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Processing big data is 'key'

Updated: 2012-12-17 11:01
By Gao Yuan ( China Daily)

Interpreting information for commercial use will become huge business

Chinese companies will need more advanced technology to process their increasing amount of unstructured data as they enter into global competition, said Ernie Hu, global vice-president and director of the software group at IBM Greater China.

Processing big data is 'key'

The IBM logo in front of a building in the Zhongguancun Science and Technology Park in Beijing. The company is expecting to help banks, hospitals and telecom carriers to explore the value of company data next year. Provided to China Daily

The county's big data market is yet to develop but it will take only a few years before it grows into an immense market, said Hu.

The turnover of the nation's big data processing business is likely to hit 310 million yuan ($49.6 million) this year, according to An Hui, director at the Software and Information Service Research Institute of CCID Group, a think tank under the Ministry of Industry and Information Technology.

Big data is a collection of data that is too large and too complex for traditional management tools to process. The challenges include data capture, storage, search, analysis, as well as visualization.

Although the adoption rate of big data processing technology remains low, China will become one of the biggest markets for it in coming years, said An, adding that the turnover could hit 5 billion yuan by 2016.

Chinese companies that are keen to become the global leader in research and development in their own industries will need to adopt big data technology to better analyze market statistics, said Hu.

The R&D leaders in each industry will be IBM's priority targets in the big data sector because of resource limitations in the service and finance areas, he said.

Currently, IBM's big data customers are in industries such as the financial services, medicine and telecommunications.

Although Hu suggested that a lot more work needs to be done to help banks, hospitals and telecom carriers to explore the value of company data, the biggest challenge for most of the big data solution providers remains to be how to lure customers in other industries to adopt this new technology.

Smart City, a government-backed program aiming to digitalize community services and information such as bus timetables, is a perfect platform to push the idea of big data to the public, An suggested.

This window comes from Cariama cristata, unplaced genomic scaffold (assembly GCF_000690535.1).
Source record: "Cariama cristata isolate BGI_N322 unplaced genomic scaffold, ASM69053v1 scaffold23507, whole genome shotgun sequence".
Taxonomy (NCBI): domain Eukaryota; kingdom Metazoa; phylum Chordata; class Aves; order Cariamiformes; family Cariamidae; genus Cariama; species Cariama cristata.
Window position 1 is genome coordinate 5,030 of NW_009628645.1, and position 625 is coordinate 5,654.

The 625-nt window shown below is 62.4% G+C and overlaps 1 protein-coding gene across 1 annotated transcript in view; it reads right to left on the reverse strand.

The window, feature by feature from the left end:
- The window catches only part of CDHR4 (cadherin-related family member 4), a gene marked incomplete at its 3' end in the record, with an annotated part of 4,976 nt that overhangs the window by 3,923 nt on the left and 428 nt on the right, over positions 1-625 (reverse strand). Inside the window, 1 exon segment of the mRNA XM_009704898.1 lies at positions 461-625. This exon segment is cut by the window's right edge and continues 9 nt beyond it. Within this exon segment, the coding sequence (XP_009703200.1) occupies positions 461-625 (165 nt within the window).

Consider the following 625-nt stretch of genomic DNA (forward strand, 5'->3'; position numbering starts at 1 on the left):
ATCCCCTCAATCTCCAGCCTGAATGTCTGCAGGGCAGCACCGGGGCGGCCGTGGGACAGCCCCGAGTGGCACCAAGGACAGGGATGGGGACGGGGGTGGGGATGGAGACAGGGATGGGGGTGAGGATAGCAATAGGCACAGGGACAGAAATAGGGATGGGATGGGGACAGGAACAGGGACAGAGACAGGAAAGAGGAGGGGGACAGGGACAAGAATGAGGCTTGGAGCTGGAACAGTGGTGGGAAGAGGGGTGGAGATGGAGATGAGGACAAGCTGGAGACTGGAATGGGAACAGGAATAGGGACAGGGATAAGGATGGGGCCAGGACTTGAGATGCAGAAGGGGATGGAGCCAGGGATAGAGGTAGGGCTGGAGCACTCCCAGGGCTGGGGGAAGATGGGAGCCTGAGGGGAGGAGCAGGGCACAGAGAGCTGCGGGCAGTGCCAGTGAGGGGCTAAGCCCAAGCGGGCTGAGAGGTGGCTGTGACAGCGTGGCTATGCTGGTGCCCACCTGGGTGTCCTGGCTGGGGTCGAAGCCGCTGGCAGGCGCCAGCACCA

Researchers estimated there will be 600 to 800 cities in China adopting the Smart City program during the nation's 12th Five-Year Plan period (2011-15).

Municipal governments, intelligent transportation and closed-circuit television systems will need more big data management tools to analyze statistics.

Electronic-commerce websites are also likely to embrace big data in the coming year.

Online retailers such as Taobao will have to process at least 50 terabytes of data every day, an amount large enough to fill more than 2,000 Blu-ray disks. "In these areas, the demand for a big data solution is urgent," said An.

However, the ability to process data is only the first step for solution providers. The future of big data lies in making analysis tools think in the same way humans do.

"Installing artificial intelligence features to data analysis tools will enable the machines to explore the logic and hidden meanings beneath numbers. It is the ultimate goal of the industry," said An.

In October, Intel Corp's Vice-President Arvind Sodhani predicted that voice-control will be the big trend for the entire information technology industry. Global companies, including Intel and Apple Inc are developing their own cognitive computing softwares.

IBM thinks it is lifting the bar to a higher standard.

In 2011, IBM released Watson, a cognitive computing program that combines natural language processing, machine learning and hypothesis evaluation.

Watson was IBM's latest trial of artificial intelligence since the famous chess-playing computer Deep Blue. The company is putting Watson into commercial use.

"We see cognitive computing as a way to explore the added value of data. We will use it to better service our customers," said Hu.